USF Shimberg Health Sciences Library

Remote Work Guide

What to do before submitting a ticket:

Before you submit a ticket, try the following:

  1. Consult your program's documentation.
  • The first thing you should do if you have an issue or need to know how to do something is to try the program or app’s built-in Help function.
  • Most apps have a Help menu you can access by pressing the F1 button or searching under the About or Help section on the menu bar. These contain basic troubleshooting tips and guides. 
  • Links to Computer Lab documents can be found here.
  • The USF Information Technology Documentation site may also provide some useful information. You can also consult USF's LinkedIn Learning Guides, or search the Internet using Google. 
  1. Are you logged in with your USF account?
  • A lot of software (like Microsoft Office and Adobe) nowadays requires you to be logged in with your USF account in order to use it. Make sure you’re logged into it.
  • Also, some software (like Adobe) may have a limit on the number of devices you can be logged into. They will usually notify you if you exceed the limit. Try logging off of the software on devices you're not using to free up some logins.  
  1. Have you tried restarting your app or rebooting your device?
  • Make sure you save your documents before doing any of this. 
  • Quite a few issues may be resolved by logging in or logging out of an app. You also try quitting or restarting the app.
  • If the above doesn't work, you can try shutting down and restarting your computer. Go to Start, click Shut Down, wait for the computer to shut down, then switch it back on.
  1. Checking your peripherals.
  • If a peripheral (like a keyboard, monitor, or headphones) seems to be malfunctioning, first try unplugging and replugging it. You can also try plugging the peripheral into a different USB port, or plug a known working peripheral into the same port to see if it's an issue with the port or the peripheral.
  • Some peripherals may draw more power than the USB port can supply, and thus come with their own dedicated power supply; make sure that's plugged in and functioning. If your peripheral has a separate power button, make sure it's turned on and receiving power.
  • USB 3.0 ports (which are usually painted blue) provide more power and have higher data rates. Some peripherals may work better on USB 3.0 ports.
  • Some older USB devices might not be recognized or function on newer machines without an update or driver, in which case administrator intervention will be required.
  • Some peripherals, like Thunderbolt docks, may require administrator authorization before they can be used. 
  1. Is there a problem with your docking station?
  • Laptop docking stations are convenient, but they also add an extra possible point of failure.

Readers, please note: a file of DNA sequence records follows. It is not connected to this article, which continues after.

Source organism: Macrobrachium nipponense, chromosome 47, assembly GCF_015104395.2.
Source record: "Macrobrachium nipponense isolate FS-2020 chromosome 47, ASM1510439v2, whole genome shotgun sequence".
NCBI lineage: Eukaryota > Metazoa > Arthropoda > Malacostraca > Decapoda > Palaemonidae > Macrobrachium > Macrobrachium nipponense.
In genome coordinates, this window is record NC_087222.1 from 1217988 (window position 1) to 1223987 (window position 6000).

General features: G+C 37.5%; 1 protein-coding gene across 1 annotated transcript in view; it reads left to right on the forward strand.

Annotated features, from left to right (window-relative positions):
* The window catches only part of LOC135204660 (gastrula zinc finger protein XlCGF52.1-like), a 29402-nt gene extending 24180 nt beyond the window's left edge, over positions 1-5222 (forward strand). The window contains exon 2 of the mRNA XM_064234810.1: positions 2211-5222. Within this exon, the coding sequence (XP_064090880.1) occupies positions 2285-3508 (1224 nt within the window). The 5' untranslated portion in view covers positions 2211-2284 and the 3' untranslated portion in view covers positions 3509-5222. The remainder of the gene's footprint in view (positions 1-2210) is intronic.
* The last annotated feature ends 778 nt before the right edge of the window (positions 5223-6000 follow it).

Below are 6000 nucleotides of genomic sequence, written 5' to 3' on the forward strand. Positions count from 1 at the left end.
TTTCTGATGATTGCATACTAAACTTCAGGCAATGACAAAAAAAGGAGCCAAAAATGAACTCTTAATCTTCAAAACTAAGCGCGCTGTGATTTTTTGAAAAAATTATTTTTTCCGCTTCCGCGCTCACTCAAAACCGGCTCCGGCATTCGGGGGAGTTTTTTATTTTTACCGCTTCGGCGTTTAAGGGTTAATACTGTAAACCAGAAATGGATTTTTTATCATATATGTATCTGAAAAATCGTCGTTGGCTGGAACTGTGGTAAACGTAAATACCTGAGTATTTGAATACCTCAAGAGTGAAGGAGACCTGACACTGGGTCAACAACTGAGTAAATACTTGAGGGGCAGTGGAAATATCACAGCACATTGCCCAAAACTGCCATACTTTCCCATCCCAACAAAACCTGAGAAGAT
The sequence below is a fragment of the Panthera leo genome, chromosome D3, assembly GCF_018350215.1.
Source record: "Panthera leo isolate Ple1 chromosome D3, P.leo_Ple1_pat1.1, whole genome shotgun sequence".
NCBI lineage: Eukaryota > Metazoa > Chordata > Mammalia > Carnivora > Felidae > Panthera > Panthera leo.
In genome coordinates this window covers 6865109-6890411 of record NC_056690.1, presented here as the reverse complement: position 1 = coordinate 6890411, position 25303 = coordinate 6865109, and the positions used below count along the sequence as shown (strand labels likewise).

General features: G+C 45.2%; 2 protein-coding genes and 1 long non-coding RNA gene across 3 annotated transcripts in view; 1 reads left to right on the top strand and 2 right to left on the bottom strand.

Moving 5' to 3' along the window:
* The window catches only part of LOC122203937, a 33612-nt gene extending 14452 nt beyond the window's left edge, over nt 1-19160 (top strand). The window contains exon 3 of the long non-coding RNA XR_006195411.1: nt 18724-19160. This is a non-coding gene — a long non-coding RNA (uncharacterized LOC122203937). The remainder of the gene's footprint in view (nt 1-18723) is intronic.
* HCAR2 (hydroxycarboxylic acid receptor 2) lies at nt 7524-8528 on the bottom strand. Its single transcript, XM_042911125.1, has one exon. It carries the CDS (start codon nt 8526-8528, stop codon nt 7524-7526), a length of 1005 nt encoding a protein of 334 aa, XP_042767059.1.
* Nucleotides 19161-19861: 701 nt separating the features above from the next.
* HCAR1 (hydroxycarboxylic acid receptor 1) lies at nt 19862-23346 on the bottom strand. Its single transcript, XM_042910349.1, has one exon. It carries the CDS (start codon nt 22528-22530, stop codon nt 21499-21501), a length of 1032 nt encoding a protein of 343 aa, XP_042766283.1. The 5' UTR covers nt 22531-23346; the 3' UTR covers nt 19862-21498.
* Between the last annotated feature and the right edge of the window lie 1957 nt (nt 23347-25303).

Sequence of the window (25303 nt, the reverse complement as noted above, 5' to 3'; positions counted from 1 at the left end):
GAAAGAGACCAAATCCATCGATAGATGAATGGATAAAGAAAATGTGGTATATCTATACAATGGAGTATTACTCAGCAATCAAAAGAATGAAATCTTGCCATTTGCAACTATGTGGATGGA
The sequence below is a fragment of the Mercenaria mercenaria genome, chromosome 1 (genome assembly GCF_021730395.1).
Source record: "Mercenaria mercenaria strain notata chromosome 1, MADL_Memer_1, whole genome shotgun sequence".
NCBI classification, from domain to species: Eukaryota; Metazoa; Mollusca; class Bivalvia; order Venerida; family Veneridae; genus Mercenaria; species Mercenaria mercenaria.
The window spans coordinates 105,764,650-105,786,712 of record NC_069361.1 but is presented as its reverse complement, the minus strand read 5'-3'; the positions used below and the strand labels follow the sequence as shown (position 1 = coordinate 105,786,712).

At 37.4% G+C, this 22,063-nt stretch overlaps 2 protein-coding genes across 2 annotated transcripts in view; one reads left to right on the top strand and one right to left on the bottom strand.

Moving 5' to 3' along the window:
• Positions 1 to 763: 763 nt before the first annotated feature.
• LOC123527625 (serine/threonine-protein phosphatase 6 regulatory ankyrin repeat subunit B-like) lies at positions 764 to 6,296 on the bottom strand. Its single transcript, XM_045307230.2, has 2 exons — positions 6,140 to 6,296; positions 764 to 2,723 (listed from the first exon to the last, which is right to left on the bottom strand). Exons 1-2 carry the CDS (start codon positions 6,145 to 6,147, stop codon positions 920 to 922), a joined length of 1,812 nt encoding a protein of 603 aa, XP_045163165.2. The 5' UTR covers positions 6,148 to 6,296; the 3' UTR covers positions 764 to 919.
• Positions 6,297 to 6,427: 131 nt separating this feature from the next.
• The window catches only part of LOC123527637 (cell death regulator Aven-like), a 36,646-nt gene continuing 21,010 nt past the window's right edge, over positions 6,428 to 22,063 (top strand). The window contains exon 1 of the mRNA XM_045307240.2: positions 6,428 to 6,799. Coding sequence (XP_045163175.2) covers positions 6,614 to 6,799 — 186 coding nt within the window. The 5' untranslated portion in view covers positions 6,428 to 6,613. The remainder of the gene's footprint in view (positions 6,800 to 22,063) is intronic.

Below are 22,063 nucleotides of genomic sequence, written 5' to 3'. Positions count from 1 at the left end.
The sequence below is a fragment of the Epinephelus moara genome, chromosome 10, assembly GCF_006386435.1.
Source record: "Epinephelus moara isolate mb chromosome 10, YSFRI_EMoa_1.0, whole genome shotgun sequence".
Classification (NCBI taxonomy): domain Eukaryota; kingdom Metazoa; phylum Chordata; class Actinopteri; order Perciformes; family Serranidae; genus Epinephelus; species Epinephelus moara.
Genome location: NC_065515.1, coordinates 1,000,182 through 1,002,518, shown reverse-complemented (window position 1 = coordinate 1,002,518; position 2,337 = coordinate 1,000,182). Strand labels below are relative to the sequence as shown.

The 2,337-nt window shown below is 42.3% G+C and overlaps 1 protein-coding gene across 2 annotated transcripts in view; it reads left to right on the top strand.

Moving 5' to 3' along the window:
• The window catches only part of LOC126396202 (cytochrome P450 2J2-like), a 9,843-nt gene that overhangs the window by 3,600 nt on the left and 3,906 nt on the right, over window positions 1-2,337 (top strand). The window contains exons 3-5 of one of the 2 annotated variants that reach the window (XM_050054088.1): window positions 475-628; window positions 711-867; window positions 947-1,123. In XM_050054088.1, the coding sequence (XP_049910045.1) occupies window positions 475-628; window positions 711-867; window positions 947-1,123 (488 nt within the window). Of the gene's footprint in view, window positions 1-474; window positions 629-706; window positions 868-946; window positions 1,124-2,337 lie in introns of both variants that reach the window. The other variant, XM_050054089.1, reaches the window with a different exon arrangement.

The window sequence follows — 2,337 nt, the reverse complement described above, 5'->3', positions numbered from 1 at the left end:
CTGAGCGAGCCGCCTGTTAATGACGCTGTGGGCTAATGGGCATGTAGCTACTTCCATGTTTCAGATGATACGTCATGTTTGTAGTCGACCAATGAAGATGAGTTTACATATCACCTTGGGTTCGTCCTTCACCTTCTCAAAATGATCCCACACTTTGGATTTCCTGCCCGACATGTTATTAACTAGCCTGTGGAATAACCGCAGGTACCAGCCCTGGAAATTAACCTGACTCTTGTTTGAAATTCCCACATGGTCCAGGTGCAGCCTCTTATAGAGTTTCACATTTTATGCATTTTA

• Make sure the dock is plugged in and turned on, that it’s plugged into your laptop via the correct port (some ports on the docking station or laptop are marked specifically for each other), and make sure your laptop is detecting the dock.
  • If you seem to be having issues with your dock, try turning it off and back on. If that doesn't solve it, submit a ticket to support. Discontinue using the dock and connect your peripherals directly to your laptop to keep using it. 
  1. When using monitors, make sure they’re plugged into the correct port(s).
  • Monitors and/or computers may have more than one display input/output port of the same type. Make sure you’re plugged into the correct port, and that the monitor is set to the correct channel (i.e. HDMI1, HDMI2, etc.)
  • If you are using multiple displays, make sure they are configured correctly. You can customize display options within Windows by right-clicking on the desktop and choosing “Display Settings”, then scroll down to the section marked "Multiple displays" to set them up.
  • If you must move or rearrange your devices, it is advisable that you photograph the layout with your phone and label your cables and ports (i.e. with sticky notes) to help remember which cables plug where.
  1. Don't just tell us...submit a ticket, and provide as much information as you can.
  • Ticketing systems make tracking issues and recording solutions much easier. Thus, if you have a technical issue you can't resolve yourself, submit a ticket instead of contacting us directly. We may not remember an issue if we are just told about it. But if a ticket is submitted, it will be on record, and we will see it and respond to it.
  • When describing the issue in the ticket, it is important to record as much as possible, particularly for remote work, since the technicians can’t always see what’s going on.
  • You don’t have to give too much detail, but at minimum, we should know the name of the computer having an issue, when the problem started, and what solutions have been tried. Also try to remember, was something changed before the issue came up (Updates, a new peripheral was plugged in, a new application installed, or a change in settings).
  • It is also strongly advised you take a screenshot of the issue, if possible. Use Snip & Sketch (built into Windows 10) or some other screencapping tool to take a screencap, and include it with the ticket.
  • To submit a ticket, use this link.